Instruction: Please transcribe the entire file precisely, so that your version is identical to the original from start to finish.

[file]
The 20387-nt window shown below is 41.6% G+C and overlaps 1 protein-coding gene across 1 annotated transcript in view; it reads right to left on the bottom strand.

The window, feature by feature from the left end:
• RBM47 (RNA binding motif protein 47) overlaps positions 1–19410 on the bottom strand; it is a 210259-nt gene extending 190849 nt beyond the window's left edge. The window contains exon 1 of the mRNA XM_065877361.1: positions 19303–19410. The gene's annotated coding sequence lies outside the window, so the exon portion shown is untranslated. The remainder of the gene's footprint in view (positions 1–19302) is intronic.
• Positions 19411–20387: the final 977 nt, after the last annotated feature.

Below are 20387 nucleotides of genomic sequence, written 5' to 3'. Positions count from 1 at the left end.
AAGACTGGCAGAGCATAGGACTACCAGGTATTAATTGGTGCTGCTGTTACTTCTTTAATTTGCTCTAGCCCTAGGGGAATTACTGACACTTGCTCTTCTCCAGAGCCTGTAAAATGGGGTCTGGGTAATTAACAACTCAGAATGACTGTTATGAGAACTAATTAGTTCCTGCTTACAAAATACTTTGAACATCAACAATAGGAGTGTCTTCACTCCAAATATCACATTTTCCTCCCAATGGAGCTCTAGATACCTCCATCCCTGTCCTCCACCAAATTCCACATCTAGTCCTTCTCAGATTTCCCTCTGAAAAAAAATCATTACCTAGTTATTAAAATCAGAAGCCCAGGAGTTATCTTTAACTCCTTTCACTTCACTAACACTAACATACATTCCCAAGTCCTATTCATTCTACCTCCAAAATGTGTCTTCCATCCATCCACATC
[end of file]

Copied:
The 20387-nt window shown below is 41.6% G+C and overlaps 1 protein-coding gene across 1 annotated transcript in view; it reads right to left on the bottom strand.

The window, feature by feature from the left end:
• RBM47 (RNA binding motif protein 47) overlaps positions 1–19410 on the bottom strand; it is a 210259-nt gene extending 190849 nt beyond the window's left edge. The window contains exon 1 of the mRNA XM_065877361.1: positions 19303–19410. The gene's annotated coding sequence lies outside the window, so the exon portion shown is untranslated. The remainder of the gene's footprint in view (positions 1–19302) is intronic.
• Positions 19411–20387: the final 977 nt, after the last annotated feature.

Below are 20387 nucleotides of genomic sequence, written 5' to 3'. Positions count from 1 at the left end.
AAGACTGGCAGAGCATAGGACTACCAGGTATTAATTGGTGCTGCTGTTACTTCTTTAATTTGCTCTAGCCCTAGGGGAATTACTGACACTTGCTCTTCTCCAGAGCCTGTAAAATGGGGTCTGGGTAATTAACAACTCAGAATGACTGTTATGAGAACTAATTAGTTCCTGCTTACAAAATACTTTGAACATCAACAATAGGAGTGTCTTCACTCCAAATATCACATTTTCCTCCCAATGGAGCTCTAGATACCTCCATCCCTGTCCTCCACCAAATTCCACATCTAGTCCTTCTCAGATTTCCCTCTGAAAAAAAATCATTACCTAGTTATTAAAATCAGAAGCCCAGGAGTTATCTTTAACTCCTTTCACTTCACTAACACTAACATACATTCCCAAGTCCTATTCATTCTACCTCCAAAATGTGTCTTCCATCCATCCACATC